Avaya and BT came out this week with the results of a study that found that consumers are calling for smarter contact center agents. According to the research report, 70 percent of consumers believe they often know more than the contact center agents when it comes to company products and services. Additionally, 80 percent of people think agents struggle to answer their questions and 85 percent believe they’d been put on hold because the agent didn’t know how to answer their questions.
This comes several months after a similar study by Motorola found the same sentiment among consumers dealing with in-store associates. In this study, which Motorola released around the holidays, 61 percent of retail managers said they felt consumers were more connected to company and product information than salespeople at the store. This was up from 59 percent in 2011 and 51 percent in 2010.
Shoppers in the Motorola study echoed this sentiment: 46 percent of Gen-Y shoppers, 38 percent of Gen-X shoppers, and 32 percent of Boomer shoppers felt better connected to information than store employees.
Sadly, I’ve also felt this way when I’ve called tech support for my telephone and Internet service providers, who tried in vain to fix my connectivity issues. They went through the basic scripted protocols, and when none of those things worked, I sat on hold for 20 minutes while they talked with a supervisor, or the network operations center, or (for all I know), the Fed Ex guy that they’ve been swooning over for months. I ended up solving the problem on my own—I switched service providers entirely.
We can blame part of the employee disconnect on the fact that consumers are more connected to product information, reviews, and pricing data than ever before amid growing smartphone usage, social media, and wi-fi coverage, even in the stores. But there’s no excuse for a company employee not to know about the products customers are calling to find out about. Consumers expect—and rightly so—to deal with someone who knows what she’s talking about, whether its in the store aisles, on the phone, or through a Web chat.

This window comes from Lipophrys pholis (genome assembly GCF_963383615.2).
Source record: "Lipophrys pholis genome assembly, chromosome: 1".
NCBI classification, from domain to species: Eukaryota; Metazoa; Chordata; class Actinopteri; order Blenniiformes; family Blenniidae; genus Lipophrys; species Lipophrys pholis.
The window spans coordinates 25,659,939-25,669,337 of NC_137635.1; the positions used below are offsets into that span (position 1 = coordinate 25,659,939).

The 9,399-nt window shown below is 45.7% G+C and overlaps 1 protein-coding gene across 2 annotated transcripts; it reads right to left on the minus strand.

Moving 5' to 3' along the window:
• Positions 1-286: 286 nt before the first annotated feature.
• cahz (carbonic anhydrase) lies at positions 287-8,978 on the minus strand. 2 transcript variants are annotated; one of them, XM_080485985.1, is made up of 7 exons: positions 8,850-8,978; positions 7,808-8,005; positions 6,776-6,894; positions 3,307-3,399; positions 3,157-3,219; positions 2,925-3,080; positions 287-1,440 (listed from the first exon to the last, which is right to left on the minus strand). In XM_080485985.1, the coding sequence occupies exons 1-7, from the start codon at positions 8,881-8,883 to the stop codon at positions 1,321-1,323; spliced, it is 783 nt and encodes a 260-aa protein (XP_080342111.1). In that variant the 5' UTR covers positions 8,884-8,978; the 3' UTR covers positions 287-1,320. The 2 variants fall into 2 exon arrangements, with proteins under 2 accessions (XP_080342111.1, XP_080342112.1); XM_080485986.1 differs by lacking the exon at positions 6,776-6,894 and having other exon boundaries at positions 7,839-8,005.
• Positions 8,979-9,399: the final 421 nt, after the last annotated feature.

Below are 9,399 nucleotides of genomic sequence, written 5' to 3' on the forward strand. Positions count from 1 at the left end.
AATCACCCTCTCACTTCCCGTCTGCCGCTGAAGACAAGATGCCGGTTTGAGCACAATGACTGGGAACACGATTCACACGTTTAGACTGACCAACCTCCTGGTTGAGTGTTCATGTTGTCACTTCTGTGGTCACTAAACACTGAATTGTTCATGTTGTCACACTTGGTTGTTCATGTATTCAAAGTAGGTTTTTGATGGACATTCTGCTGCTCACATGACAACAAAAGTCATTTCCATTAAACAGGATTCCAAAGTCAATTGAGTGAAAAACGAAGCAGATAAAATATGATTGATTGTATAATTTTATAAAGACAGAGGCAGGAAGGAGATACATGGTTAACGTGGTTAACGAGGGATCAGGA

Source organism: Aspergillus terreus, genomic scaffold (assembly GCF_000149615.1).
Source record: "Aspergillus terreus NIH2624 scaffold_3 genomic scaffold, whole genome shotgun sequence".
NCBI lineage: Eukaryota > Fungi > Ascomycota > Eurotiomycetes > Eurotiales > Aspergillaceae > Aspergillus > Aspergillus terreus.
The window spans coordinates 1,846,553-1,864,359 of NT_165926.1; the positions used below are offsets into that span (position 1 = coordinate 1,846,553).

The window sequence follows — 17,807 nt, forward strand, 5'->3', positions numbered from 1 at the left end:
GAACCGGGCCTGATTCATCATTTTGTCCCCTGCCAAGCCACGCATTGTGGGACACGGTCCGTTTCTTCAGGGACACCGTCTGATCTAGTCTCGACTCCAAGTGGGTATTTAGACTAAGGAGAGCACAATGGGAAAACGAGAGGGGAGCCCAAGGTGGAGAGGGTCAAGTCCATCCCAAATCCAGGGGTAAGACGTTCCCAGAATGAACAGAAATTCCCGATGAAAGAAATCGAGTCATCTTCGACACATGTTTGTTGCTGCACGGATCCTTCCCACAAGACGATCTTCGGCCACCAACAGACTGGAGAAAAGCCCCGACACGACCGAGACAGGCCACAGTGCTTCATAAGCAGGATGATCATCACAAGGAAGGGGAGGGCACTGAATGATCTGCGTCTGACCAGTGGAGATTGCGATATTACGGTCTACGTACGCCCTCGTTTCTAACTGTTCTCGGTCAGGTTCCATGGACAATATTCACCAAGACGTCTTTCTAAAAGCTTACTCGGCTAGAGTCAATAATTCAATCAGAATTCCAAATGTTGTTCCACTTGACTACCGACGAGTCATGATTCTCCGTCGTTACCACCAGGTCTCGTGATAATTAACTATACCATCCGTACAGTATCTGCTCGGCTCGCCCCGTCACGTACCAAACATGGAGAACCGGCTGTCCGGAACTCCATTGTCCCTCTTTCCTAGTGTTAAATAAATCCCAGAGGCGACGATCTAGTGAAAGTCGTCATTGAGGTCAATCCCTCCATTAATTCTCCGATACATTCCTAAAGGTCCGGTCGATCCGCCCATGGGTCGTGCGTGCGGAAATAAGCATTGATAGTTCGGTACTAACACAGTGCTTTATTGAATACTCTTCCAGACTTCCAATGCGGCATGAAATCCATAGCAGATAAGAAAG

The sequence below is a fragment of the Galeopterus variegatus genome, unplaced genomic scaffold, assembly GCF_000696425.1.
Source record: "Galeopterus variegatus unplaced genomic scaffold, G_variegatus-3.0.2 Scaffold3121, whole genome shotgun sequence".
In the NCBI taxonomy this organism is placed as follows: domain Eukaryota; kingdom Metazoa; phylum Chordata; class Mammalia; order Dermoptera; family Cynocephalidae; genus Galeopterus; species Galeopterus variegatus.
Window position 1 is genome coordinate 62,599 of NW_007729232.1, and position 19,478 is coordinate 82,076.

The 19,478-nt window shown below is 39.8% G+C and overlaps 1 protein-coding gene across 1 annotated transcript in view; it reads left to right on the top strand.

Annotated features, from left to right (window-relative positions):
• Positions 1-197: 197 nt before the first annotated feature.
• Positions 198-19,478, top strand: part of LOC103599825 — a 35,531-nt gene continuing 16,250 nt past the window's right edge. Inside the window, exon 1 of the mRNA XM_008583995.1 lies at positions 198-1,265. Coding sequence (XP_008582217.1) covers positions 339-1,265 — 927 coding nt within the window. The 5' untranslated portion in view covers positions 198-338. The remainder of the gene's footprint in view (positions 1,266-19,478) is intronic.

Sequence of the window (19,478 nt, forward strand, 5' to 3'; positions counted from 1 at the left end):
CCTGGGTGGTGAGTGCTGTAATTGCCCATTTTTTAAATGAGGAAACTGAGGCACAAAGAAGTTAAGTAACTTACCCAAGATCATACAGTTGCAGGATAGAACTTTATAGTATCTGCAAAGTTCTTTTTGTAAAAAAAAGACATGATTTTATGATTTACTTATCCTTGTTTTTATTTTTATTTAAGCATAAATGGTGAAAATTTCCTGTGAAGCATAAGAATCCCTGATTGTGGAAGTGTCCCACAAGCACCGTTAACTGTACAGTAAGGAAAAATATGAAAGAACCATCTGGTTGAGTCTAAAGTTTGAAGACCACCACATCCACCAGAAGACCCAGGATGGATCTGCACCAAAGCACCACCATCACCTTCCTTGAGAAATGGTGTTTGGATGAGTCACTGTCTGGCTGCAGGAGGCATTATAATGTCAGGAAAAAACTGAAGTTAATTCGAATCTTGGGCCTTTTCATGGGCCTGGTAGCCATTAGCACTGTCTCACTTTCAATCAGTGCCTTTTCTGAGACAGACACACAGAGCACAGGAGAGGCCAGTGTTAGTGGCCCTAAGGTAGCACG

The contact center situation might also be a fault of improper routing, but in either case, it’s definitely frustrating for customers and agents alike.
One answer to the problem is to step up training and make sure employees are kept up-to-date on all products and offerings. At the same time, companies need to improve the technology at hand. Organizations need to employ technologies that ensure their customer queries go to the right person the first time around, and to connect their employees to collaboration tools that create a network of experts who can share their product knowledge whenever called upon to do so. The cost of not doing so can be too high, as customers who don’t receive the right answers at one store are likely to go next door.